Hepatobiliary surgeons continue to struggle over the optimal role for minimally invasive liver surgery in the management of hepatic tumors (1-3). The laparoscopic approach has slowly replaced a segment of open liver resection (OLR). Despite great enthusiasm, some centers have less than a 10% adoption rate while others report an aggressive 80% incidence of minimally invasive liver resections (MILR). This rate of laparoscopic adoption has varied significantly across the international spectrum as well, varying from 43% in select groups within the European Union to less than 20% in the Americas (4). Since the earliest reports of MILR in the early 1990s, multiple authors have advocated numerous approaches, techniques and surgical devices (5-7). Subsequently, there have been three significant international consensus meetings held to evaluate, define, and recommend standardize guidelines for approaches in MILR (1-3).
As the minimally invasive approach gains greater adoption and acceptance, techniques and outcomes must be critically analyzed through multi-institutional clinical trials and large propensity case series comparing open, laparoscopic and robotic approaches to liver resections (8-10). Initial reports, series and clinical trials have confirmed innumerable valuable improvements to patient outcomes while maintaining the oncologic integrity of the operation (1-3). The most recent innovation in liver surgery has been the introduction of robotic liver surgery, where there is a paucity of published literature (11-13). The objective of this study was to evaluate the operative experience of three senior high volume hepatobiliary surgeons over a 16-year study period. The primary endpoint of the study was major complications, operating time, blood loss, and 90-day mortality.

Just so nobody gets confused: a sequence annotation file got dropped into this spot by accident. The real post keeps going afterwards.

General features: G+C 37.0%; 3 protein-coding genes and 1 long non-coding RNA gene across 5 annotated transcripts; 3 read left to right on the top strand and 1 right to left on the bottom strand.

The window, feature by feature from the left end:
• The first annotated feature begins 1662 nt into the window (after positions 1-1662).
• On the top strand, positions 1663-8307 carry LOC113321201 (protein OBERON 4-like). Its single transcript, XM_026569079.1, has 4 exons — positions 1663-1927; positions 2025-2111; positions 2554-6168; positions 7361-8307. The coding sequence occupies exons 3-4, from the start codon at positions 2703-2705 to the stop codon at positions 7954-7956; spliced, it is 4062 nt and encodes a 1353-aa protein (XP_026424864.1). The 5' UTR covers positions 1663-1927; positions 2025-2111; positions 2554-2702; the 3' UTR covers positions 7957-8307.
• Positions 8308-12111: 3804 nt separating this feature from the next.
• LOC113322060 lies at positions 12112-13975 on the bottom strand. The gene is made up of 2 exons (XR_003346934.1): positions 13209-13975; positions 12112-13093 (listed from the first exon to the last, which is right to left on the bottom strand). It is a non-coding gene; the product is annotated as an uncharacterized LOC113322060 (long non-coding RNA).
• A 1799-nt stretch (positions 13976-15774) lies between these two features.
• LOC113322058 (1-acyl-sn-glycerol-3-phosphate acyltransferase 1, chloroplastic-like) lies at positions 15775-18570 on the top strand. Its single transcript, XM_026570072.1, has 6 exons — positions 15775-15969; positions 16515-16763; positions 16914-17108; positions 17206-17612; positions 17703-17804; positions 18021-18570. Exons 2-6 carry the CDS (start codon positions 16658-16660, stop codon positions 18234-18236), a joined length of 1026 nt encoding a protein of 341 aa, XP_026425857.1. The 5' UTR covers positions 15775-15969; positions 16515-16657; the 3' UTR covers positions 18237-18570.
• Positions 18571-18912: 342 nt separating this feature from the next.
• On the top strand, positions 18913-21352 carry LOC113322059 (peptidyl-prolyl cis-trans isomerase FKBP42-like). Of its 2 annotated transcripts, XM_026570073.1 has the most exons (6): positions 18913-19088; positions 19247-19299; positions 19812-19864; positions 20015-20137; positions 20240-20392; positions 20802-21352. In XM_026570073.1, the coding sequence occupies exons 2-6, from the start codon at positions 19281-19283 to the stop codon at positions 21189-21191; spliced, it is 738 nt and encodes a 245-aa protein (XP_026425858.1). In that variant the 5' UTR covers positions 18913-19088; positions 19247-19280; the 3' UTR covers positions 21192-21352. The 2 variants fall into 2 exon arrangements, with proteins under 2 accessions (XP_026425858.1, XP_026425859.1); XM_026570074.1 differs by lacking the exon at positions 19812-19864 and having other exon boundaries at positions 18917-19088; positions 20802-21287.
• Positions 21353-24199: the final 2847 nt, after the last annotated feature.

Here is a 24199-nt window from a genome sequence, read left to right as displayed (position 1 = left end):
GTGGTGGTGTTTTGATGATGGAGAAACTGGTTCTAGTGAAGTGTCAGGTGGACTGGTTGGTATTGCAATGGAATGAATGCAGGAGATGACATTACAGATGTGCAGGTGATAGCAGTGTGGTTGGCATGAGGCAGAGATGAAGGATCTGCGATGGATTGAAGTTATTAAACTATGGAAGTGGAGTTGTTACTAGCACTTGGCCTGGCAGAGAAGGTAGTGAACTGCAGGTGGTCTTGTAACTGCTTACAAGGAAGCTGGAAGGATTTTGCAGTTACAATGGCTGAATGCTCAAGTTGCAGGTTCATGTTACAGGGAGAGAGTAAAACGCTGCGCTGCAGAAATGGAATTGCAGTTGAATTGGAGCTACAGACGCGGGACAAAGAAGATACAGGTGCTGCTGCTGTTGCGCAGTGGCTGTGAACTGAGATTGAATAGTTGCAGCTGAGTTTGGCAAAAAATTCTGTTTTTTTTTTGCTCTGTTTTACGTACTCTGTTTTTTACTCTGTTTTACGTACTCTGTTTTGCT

A retrospective chart review from three high volume surgeons of all consecutive liver resections was performed. Each institution maintained a prospective database of MILR from 2000 to 2016. The study received approval from the Institutional Board Review Committee of Tulane University (No. 351684-OTH) with a waiver of written informed consent. MILR was defined as laparoscopic and robotic-assisted resections. OLR were recorded. Exclusion criteria were patients less than 18 years of age. Patient demographics including race, age, gender, tumor characteristics were recorded. Intra-operative characteristics including surgeon, operative time, and estimated blood loss (EBL) were also obtained. Major liver resections were identified as right or left lobectomies or tri-segmentectomies. The primary endpoint of the study was to evaluate 90-day patient mortality. Other patient outcomes measured included hospital length of stay (HLOS) and patient re-admission. Major complications (bile leak, takeback operation, post-op bleeding, post-operative infection, wound dehiscence, respiratory difficulty, myocardial infarction, and renal dysfunction) were also measured and compared between the two groups.